Ontario Police Officer Guilty of Racial Profiling

Martha Peden
May 17, 2007

A ten dollar bra has produced a lengthy judgment from the Ontario Human Rights Commission (OHRC) exploring the prevalence of racial profiling among police forces. Racial profiling is “any action undertaken for reasons of safety, security or public protection that relies on stereotypes about race, colour, ethnicity, ancestry, region or place of origin rather than on reasonable suspicion” [1].

  1. Ontario Human Rights Commission v. the Regional Municipality of Peel Services Board [2], Richard Elkington, currently a police officer with the Greater Sudbury Police Service, was found to have discriminated against Jacqueline Nassiah while investigating an alleged theft at a Sears store in fall 2003.

Elkington began the investigation by asking the store clerk if Nassiah spoke English. The OHRC held this question to be discriminatory since it was based on the colour of the person’s skin [3]. In addition, Elkington made a racial slur during the investigation and threatened to take Nassiah “downtown” if she didn’t admit to stealing the garment. The slur was based on a derogatory stereotype that Nassiah was likely to be a “‘foreigner’ because she [was] black,” and came before a second fruitless body search of Nassiah’s person [4]. Overall, the OHRC held that Elkington’s investigation was prolonged, more intensive, and characterized by heightened suspicion and hostility because of Nassiah’s ethnicity.

The May 11, 2007 decision marks the first time the OHRC has ruled a person was wronged because of racial profiling [5]. It has also caused the Sudbury police force to conduct an internal investigation concerning Elkington’s employment [6].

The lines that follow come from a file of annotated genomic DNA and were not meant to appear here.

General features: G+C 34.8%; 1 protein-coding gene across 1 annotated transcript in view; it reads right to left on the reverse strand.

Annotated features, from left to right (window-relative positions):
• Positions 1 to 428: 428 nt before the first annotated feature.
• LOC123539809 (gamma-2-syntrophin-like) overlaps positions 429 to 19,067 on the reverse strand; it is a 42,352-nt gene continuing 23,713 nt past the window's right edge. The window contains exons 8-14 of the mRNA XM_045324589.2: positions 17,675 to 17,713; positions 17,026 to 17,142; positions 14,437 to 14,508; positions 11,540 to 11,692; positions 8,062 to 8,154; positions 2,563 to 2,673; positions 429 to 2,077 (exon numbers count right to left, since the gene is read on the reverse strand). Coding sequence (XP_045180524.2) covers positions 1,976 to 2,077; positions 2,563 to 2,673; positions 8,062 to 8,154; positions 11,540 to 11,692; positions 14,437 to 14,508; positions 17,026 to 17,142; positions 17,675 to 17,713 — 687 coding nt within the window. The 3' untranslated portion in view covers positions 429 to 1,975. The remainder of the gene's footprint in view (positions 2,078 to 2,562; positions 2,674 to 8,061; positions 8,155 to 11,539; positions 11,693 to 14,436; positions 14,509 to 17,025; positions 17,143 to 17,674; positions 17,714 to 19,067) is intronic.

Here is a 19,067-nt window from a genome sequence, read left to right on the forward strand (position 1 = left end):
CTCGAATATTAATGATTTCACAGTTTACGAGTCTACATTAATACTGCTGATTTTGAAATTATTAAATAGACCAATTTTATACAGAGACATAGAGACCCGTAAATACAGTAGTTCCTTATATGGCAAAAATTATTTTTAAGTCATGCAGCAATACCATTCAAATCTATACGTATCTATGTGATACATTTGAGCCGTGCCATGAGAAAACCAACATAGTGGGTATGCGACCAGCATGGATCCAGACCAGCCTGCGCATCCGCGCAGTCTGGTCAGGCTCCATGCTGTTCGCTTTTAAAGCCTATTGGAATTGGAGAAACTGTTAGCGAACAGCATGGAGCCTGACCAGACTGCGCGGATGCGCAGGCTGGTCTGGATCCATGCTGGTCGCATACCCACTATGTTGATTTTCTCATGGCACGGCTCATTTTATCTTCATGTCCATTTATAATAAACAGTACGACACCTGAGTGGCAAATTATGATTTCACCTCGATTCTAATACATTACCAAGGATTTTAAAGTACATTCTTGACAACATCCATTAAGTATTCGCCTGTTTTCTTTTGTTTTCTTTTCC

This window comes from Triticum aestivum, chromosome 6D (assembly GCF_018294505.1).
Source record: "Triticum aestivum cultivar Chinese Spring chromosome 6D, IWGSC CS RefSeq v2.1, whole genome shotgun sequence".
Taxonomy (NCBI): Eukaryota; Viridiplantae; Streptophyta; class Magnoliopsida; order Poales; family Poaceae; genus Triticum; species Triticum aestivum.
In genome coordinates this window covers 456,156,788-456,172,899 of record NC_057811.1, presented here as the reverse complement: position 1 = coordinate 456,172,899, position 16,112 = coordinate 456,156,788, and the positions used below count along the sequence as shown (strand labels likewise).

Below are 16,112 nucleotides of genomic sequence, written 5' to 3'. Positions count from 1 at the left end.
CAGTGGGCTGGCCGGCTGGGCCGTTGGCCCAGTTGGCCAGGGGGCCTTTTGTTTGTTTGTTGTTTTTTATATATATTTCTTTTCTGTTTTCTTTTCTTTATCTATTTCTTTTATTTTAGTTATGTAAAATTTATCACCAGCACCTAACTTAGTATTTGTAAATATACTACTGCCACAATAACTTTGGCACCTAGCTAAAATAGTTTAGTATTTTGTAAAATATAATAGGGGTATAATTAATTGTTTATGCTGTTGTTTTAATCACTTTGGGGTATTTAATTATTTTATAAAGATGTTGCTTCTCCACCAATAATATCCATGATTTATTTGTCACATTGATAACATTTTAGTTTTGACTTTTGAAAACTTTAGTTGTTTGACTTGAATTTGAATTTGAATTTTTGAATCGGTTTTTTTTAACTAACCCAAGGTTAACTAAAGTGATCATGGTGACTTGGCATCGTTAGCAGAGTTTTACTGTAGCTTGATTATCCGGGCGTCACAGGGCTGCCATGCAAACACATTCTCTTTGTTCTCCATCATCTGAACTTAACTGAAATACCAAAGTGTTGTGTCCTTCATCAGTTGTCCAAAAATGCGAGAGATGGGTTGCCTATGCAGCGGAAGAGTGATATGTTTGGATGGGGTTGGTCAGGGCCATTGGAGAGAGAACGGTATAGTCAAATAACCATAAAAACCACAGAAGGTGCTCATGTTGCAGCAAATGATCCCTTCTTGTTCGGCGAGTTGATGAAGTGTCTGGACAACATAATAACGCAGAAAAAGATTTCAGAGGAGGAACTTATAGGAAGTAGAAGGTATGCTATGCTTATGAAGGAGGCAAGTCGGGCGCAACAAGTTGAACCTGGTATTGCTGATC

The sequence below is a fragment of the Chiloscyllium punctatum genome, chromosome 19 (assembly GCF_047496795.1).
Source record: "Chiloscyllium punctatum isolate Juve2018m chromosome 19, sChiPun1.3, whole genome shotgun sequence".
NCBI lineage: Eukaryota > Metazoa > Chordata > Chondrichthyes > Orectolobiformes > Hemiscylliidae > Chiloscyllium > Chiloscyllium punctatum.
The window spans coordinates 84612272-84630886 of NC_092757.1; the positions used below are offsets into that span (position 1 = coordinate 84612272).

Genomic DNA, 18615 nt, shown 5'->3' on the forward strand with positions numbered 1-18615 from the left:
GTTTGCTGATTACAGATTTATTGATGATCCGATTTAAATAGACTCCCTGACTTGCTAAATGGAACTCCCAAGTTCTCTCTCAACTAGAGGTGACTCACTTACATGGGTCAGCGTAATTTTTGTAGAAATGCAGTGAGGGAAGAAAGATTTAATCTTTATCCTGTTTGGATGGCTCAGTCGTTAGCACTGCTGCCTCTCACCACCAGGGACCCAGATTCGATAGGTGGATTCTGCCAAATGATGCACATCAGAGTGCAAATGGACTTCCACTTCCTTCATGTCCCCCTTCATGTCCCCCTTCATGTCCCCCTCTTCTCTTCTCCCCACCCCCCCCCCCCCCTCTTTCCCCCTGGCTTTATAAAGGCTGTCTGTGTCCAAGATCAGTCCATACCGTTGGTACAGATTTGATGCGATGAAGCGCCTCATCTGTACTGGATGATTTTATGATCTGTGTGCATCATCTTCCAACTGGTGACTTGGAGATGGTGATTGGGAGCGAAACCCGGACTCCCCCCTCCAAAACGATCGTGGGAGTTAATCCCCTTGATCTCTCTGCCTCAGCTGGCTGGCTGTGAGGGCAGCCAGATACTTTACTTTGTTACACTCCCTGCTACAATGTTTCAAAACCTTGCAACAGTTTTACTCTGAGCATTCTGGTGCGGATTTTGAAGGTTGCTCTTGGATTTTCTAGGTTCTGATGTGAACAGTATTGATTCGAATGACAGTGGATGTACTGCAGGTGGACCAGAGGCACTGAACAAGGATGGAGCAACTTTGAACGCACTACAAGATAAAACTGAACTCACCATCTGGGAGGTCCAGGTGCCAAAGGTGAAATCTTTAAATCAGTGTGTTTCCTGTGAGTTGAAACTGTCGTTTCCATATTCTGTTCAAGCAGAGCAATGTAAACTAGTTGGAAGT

The decision coincides with recent claims that the RCMP is using racial profiling in their search for drugs on the Trans-Canada highway [7]. Targeting cars based on the skin colour of the driver, without any safety concerns or objective evidence of illegality, is beyond the power of the police. It is also contrary to section 8 of the Canadian Charter of Rights and Freedoms, the right to be free from unreasonable search and seizure.

The OHRC decision surveyed recent academic literature on the subject, which showed that racial profiling is a real and prevalent issue. The literature points to a systemic bias in many police forces. It also shows that victims of racial profiling often feel angry, hurt, embarrassed and traumatized; in the case of Ms. Nassiah, the OHRC awarded her $20,000 in damages for the incident [8]. Peel police are currently seeking legal advice as to whether they should appeal the decision [9].

Further Reading

  • Scot Wortley & Julian Tanner, “Data, Denials, and Confusion: The Racial Profiling Debate in Toronto” (2003) 45 Canadian Journal of Criminology and Criminal Justice.
  • Scot Wortley & Julian Tanner, “Inflammatory Rhetoric? Baseless Accusations? A response to Gabor’s Critique of Racial Profiling Research in Canada” (2005) 47 Canadian Journal of Criminology and Criminal Justice.
  • “Tribunal rules racial profiling in case against Peel Police” Ontario Human Rights Commission (17 May 2007), http://www.ohrc.on.ca/en/resources/news/peelvictory20

[1] Ontario Human Rights Commission, “Policy and Guidelines on Racism and Racial Discrimination” (9 June 2005), online: http://www.ohrc.on.ca/en/resources/Policies/RacismPolicy/pdf
[2] Ontario Human Rights Commission v. the Regional Municipality of Peel Services Board, 2007 HRTO 14 (CanLII) at 204 [OHRC].
[3] OHRC, supra, note 2 at 106.
[4] OHRC, supra, note 2 at 107.
[5] Bob Mitchell, “Police may fight rights ruling,” Toronto Star, (19 May 2007).
[6] Laura Stradiotto, “Sudbury cop caught in racial profiling case” The Sudbury Star, (19 May 2007) http://www.thesudburystar.com/webapp/sitepages/search/results.asp?contentid=535561&catname=Local%20News&type=search&search1=racial%20profiling
[7] “Drug Evidence being tossed out after improper searches” CBC News, (30 April 2007) http://www.cbc.ca/canada/saskatchewan/story/2007/04/30/profiling.html
[8] OHRC, supra, note 2 at 179.
[9] Mitchell, supra, note 5.

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